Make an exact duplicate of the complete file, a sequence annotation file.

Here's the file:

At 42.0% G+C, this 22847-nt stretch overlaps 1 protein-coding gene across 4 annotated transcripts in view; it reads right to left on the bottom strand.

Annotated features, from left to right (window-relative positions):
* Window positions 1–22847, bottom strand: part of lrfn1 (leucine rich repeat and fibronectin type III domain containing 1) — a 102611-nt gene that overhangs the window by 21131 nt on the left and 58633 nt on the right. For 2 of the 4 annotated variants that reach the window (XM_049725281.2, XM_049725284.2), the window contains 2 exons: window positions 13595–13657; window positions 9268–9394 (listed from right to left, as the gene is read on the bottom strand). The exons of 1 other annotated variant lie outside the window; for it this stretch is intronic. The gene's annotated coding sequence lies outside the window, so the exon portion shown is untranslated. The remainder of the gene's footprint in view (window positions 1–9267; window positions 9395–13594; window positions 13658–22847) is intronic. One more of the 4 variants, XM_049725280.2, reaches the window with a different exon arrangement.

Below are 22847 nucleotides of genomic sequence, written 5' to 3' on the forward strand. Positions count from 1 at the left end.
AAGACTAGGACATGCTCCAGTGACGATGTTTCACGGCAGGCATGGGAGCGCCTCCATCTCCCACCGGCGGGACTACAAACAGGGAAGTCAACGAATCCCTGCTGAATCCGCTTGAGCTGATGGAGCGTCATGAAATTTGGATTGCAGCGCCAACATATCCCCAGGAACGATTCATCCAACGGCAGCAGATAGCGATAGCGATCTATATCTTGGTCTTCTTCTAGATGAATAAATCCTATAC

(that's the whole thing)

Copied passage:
At 42.0% G+C, this 22847-nt stretch overlaps 1 protein-coding gene across 4 annotated transcripts in view; it reads right to left on the bottom strand.

Annotated features, from left to right (window-relative positions):
* Window positions 1–22847, bottom strand: part of lrfn1 (leucine rich repeat and fibronectin type III domain containing 1) — a 102611-nt gene that overhangs the window by 21131 nt on the left and 58633 nt on the right. For 2 of the 4 annotated variants that reach the window (XM_049725281.2, XM_049725284.2), the window contains 2 exons: window positions 13595–13657; window positions 9268–9394 (listed from right to left, as the gene is read on the bottom strand). The exons of 1 other annotated variant lie outside the window; for it this stretch is intronic. The gene's annotated coding sequence lies outside the window, so the exon portion shown is untranslated. The remainder of the gene's footprint in view (window positions 1–9267; window positions 9395–13594; window positions 13658–22847) is intronic. One more of the 4 variants, XM_049725280.2, reaches the window with a different exon arrangement.

Below are 22847 nucleotides of genomic sequence, written 5' to 3' on the forward strand. Positions count from 1 at the left end.
AAGACTAGGACATGCTCCAGTGACGATGTTTCACGGCAGGCATGGGAGCGCCTCCATCTCCCACCGGCGGGACTACAAACAGGGAAGTCAACGAATCCCTGCTGAATCCGCTTGAGCTGATGGAGCGTCATGAAATTTGGATTGCAGCGCCAACATATCCCCAGGAACGATTCATCCAACGGCAGCAGATAGCGATAGCGATCTATATCTTGGTCTTCTTCTAGATGAATAAATCCTATAC